One-time cricketing foes becoming allies is all good of the game - Chris Waters

ONE benefit to the explosion of T20 tournaments around the world – and even the benighted concept that is The Hundred – is the consequent intermingling of cricketers who would otherwise only play against one another as opposed to sharing the same side.

Yorkshire Vikings' Lockie Ferguson: New team-mates.
Yorkshire Vikings' Lockie Ferguson: New team-mates.

At a time when the sport is seeking to drive out the scourge of racism, this breaking down of barriers seems particularly important, with players from different cultures and backgrounds coming together in a way – and with a frequency – previously unthinkable.

Time was when player X would only come across player Y when their countries convened in international combat every few years. Now they are as likely to find themselves striding out to bat together in a T20 competition somewhere as they are to regard each other from opposite sides of the fence – perhaps in an atmosphere of hostility and suspicion, given that international cricket is not, as Australia’s Allan Border famously remarked when Robin Smith had the temerity to ask for a glass of water during an Ashes Test, “a f***ing tea party”.

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Lockie Ferguson, the New Zealand fast bowler who is Yorkshire’s overseas player for the T20 Blast, touched on this benefit to the growth in T20 domestic/franchise cricket during an interview last week.

Yorkshire Vikings' Jonny Bairstow: New ally.

I suggested to Ferguson that it must be nice to have Jonny Bairstow, Adil Rashid and, hopefully, Joe Root in the same dressing room after Yorkshire’s World Cup-winning trio had helped to inflict on him and New Zealand their crushing disappointment in the Lord’s final of 2019.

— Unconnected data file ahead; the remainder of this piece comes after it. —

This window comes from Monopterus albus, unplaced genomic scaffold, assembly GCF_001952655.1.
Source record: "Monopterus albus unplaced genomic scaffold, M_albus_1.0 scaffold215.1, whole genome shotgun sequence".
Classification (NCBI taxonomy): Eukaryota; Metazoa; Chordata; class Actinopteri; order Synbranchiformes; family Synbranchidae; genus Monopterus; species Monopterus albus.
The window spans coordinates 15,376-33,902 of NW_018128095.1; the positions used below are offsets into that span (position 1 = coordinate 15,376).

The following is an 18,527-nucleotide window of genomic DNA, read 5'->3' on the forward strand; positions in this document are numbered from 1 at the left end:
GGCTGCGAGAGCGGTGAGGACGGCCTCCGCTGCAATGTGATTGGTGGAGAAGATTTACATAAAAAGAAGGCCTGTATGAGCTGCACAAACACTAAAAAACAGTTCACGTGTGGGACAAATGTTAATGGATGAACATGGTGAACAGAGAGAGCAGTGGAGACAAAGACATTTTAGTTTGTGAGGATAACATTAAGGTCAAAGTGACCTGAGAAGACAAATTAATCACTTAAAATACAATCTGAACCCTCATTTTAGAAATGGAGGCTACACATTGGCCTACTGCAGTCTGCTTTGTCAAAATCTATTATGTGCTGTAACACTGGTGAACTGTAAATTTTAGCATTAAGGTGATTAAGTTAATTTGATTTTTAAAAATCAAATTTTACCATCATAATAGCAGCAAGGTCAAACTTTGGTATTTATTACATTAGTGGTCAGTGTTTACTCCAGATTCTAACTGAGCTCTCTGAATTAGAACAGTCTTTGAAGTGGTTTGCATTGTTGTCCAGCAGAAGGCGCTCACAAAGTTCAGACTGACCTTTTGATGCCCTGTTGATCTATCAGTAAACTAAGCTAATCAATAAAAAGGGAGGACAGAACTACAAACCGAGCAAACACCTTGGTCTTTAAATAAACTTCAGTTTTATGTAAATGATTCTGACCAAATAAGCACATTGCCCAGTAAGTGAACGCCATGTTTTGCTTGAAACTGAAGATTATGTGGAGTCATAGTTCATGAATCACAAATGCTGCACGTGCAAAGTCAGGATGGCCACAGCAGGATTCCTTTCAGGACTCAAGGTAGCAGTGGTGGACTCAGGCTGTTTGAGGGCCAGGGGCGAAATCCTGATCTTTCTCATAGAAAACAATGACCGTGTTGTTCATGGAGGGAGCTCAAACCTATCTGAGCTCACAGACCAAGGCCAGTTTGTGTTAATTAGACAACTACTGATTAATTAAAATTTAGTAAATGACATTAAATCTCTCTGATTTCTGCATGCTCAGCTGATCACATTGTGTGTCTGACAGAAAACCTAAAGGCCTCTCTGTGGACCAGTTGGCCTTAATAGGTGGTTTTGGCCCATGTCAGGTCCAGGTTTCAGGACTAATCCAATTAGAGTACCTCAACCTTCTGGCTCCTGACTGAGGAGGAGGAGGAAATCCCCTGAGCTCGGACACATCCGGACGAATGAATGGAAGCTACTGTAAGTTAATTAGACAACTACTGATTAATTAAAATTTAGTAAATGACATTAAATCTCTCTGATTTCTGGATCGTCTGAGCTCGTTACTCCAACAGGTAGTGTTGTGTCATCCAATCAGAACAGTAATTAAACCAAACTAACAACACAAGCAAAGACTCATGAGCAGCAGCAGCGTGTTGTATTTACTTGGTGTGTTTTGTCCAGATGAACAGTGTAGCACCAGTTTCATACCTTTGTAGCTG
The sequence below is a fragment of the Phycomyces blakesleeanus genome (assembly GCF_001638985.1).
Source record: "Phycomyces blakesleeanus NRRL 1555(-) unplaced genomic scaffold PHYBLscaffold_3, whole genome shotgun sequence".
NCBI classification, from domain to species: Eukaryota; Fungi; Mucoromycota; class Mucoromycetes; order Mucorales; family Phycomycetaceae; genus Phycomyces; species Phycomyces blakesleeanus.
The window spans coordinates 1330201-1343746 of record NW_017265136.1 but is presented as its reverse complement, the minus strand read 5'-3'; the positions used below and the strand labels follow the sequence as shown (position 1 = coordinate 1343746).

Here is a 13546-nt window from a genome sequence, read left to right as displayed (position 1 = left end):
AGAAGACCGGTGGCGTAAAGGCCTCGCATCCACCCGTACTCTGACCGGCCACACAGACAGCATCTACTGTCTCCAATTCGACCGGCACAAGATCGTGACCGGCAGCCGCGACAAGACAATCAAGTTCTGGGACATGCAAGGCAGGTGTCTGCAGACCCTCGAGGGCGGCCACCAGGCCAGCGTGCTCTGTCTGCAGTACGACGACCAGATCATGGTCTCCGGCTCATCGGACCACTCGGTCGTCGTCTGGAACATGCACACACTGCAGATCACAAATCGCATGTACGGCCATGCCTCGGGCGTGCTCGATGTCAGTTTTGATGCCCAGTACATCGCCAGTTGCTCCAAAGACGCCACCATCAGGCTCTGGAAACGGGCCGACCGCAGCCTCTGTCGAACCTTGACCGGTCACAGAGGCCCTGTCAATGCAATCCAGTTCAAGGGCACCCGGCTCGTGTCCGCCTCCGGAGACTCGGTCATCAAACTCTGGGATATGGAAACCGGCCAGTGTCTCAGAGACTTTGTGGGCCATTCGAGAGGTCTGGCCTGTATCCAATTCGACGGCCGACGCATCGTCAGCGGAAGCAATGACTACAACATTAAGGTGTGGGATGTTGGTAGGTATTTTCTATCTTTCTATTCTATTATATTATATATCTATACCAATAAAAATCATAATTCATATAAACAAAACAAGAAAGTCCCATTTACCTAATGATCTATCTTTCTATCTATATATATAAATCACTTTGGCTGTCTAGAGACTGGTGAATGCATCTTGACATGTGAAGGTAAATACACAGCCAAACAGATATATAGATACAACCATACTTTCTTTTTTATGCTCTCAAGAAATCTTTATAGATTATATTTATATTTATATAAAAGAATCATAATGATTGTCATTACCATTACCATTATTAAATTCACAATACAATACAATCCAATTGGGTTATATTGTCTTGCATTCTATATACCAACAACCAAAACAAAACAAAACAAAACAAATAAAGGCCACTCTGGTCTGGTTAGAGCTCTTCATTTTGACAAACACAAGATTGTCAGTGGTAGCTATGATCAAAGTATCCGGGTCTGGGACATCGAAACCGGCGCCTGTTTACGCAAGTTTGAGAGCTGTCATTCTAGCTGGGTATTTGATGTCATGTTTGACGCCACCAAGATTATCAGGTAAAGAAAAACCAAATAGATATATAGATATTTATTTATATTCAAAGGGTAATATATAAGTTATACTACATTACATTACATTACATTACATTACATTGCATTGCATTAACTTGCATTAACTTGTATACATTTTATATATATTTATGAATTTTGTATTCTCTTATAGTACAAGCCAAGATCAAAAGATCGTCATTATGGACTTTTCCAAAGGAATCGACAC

He replied: “The coolest part about playing T20 comps around the world is, yes, of course as international cricketers we play for our country and it’s all very competitive, but quite easily the next month or the next year you could be playing alongside the same guys you just played against.

“Of course there will be great opportunities (at Yorkshire) to learn about the game, but just as importantly to share a few stories over a beer or two with those lads (from the World Cup final) to see how they saw that game, how you saw it, to hear how they acted after it happened, the celebrations and the like.”

In other words, opportunities for fellowship and camaraderie.

Allan Border: Old school.

That is not to say that anyone is kidding themselves. The ambition to fully eradicate racism from our world is as fanciful as trying to fully eradicate the tendency of human beings to start wars and go around killing each other. This will never be a perfect planet – at least for as long as its dominant species is homo sapiens.

It will take time to fully see the benefit of this increased intermingling of cricketers, with those entering the sport now coming into one that is vastly different since T20 began.

But it can only help to demystify the various cultures and cultural differences that might once have attracted what are now increasingly unacceptable attitudes and conduct.

T20 is not my preferred cup of Yorkshire tea – there are times when I would rather stick my head in the oven than face another drive down the M1 on a Friday afternoon to Wantage Road – but its benefits in this case cannot be understated.

A sport where players are foes one minute and then team-mates the next is at least a sport that has the best opportunity to develop a more tolerant and inclusive approach going forward.